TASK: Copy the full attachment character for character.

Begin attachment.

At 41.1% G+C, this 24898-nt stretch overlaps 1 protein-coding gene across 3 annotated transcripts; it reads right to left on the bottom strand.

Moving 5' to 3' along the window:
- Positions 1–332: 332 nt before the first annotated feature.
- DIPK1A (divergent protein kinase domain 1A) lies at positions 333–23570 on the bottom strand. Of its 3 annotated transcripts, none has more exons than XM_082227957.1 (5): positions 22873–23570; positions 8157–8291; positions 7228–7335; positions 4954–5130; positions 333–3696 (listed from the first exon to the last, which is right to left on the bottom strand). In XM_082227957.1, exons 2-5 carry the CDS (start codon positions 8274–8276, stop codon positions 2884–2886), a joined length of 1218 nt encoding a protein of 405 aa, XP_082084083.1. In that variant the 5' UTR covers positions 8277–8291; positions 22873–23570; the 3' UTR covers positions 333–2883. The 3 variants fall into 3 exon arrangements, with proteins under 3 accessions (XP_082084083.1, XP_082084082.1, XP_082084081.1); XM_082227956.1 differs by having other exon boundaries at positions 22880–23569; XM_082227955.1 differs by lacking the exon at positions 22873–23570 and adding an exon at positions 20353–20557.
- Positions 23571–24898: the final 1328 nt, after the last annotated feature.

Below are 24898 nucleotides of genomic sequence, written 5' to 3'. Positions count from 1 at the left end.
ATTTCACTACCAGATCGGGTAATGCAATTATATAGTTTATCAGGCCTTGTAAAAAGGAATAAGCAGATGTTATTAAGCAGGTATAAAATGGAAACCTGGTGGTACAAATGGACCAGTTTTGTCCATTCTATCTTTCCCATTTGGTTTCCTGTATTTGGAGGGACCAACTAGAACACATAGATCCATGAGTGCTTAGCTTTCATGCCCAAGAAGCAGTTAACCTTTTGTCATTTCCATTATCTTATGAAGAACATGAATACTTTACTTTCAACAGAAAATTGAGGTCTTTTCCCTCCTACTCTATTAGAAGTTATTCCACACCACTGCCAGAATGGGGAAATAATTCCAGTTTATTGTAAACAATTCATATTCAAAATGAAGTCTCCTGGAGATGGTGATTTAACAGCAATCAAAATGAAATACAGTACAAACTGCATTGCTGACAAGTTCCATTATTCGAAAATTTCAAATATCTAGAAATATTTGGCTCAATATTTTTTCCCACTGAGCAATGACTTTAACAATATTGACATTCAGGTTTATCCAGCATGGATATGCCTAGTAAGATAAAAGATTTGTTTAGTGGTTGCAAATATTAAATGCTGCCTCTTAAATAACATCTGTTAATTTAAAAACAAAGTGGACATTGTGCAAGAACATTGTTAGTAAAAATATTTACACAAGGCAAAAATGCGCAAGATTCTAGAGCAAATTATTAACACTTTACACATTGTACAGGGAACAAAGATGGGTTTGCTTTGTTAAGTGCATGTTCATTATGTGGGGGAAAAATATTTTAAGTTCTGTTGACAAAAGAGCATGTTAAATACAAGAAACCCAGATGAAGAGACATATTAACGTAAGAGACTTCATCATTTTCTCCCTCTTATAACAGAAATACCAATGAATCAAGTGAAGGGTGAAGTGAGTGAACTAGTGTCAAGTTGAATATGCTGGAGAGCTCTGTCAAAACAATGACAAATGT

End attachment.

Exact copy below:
At 41.1% G+C, this 24898-nt stretch overlaps 1 protein-coding gene across 3 annotated transcripts; it reads right to left on the bottom strand.

Moving 5' to 3' along the window:
- Positions 1–332: 332 nt before the first annotated feature.
- DIPK1A (divergent protein kinase domain 1A) lies at positions 333–23570 on the bottom strand. Of its 3 annotated transcripts, none has more exons than XM_082227957.1 (5): positions 22873–23570; positions 8157–8291; positions 7228–7335; positions 4954–5130; positions 333–3696 (listed from the first exon to the last, which is right to left on the bottom strand). In XM_082227957.1, exons 2-5 carry the CDS (start codon positions 8274–8276, stop codon positions 2884–2886), a joined length of 1218 nt encoding a protein of 405 aa, XP_082084083.1. In that variant the 5' UTR covers positions 8277–8291; positions 22873–23570; the 3' UTR covers positions 333–2883. The 3 variants fall into 3 exon arrangements, with proteins under 3 accessions (XP_082084083.1, XP_082084082.1, XP_082084081.1); XM_082227956.1 differs by having other exon boundaries at positions 22880–23569; XM_082227955.1 differs by lacking the exon at positions 22873–23570 and adding an exon at positions 20353–20557.
- Positions 23571–24898: the final 1328 nt, after the last annotated feature.

Below are 24898 nucleotides of genomic sequence, written 5' to 3'. Positions count from 1 at the left end.
ATTTCACTACCAGATCGGGTAATGCAATTATATAGTTTATCAGGCCTTGTAAAAAGGAATAAGCAGATGTTATTAAGCAGGTATAAAATGGAAACCTGGTGGTACAAATGGACCAGTTTTGTCCATTCTATCTTTCCCATTTGGTTTCCTGTATTTGGAGGGACCAACTAGAACACATAGATCCATGAGTGCTTAGCTTTCATGCCCAAGAAGCAGTTAACCTTTTGTCATTTCCATTATCTTATGAAGAACATGAATACTTTACTTTCAACAGAAAATTGAGGTCTTTTCCCTCCTACTCTATTAGAAGTTATTCCACACCACTGCCAGAATGGGGAAATAATTCCAGTTTATTGTAAACAATTCATATTCAAAATGAAGTCTCCTGGAGATGGTGATTTAACAGCAATCAAAATGAAATACAGTACAAACTGCATTGCTGACAAGTTCCATTATTCGAAAATTTCAAATATCTAGAAATATTTGGCTCAATATTTTTTCCCACTGAGCAATGACTTTAACAATATTGACATTCAGGTTTATCCAGCATGGATATGCCTAGTAAGATAAAAGATTTGTTTAGTGGTTGCAAATATTAAATGCTGCCTCTTAAATAACATCTGTTAATTTAAAAACAAAGTGGACATTGTGCAAGAACATTGTTAGTAAAAATATTTACACAAGGCAAAAATGCGCAAGATTCTAGAGCAAATTATTAACACTTTACACATTGTACAGGGAACAAAGATGGGTTTGCTTTGTTAAGTGCATGTTCATTATGTGGGGGAAAAATATTTTAAGTTCTGTTGACAAAAGAGCATGTTAAATACAAGAAACCCAGATGAAGAGACATATTAACGTAAGAGACTTCATCATTTTCTCCCTCTTATAACAGAAATACCAATGAATCAAGTGAAGGGTGAAGTGAGTGAACTAGTGTCAAGTTGAATATGCTGGAGAGCTCTGTCAAAACAATGACAAATGT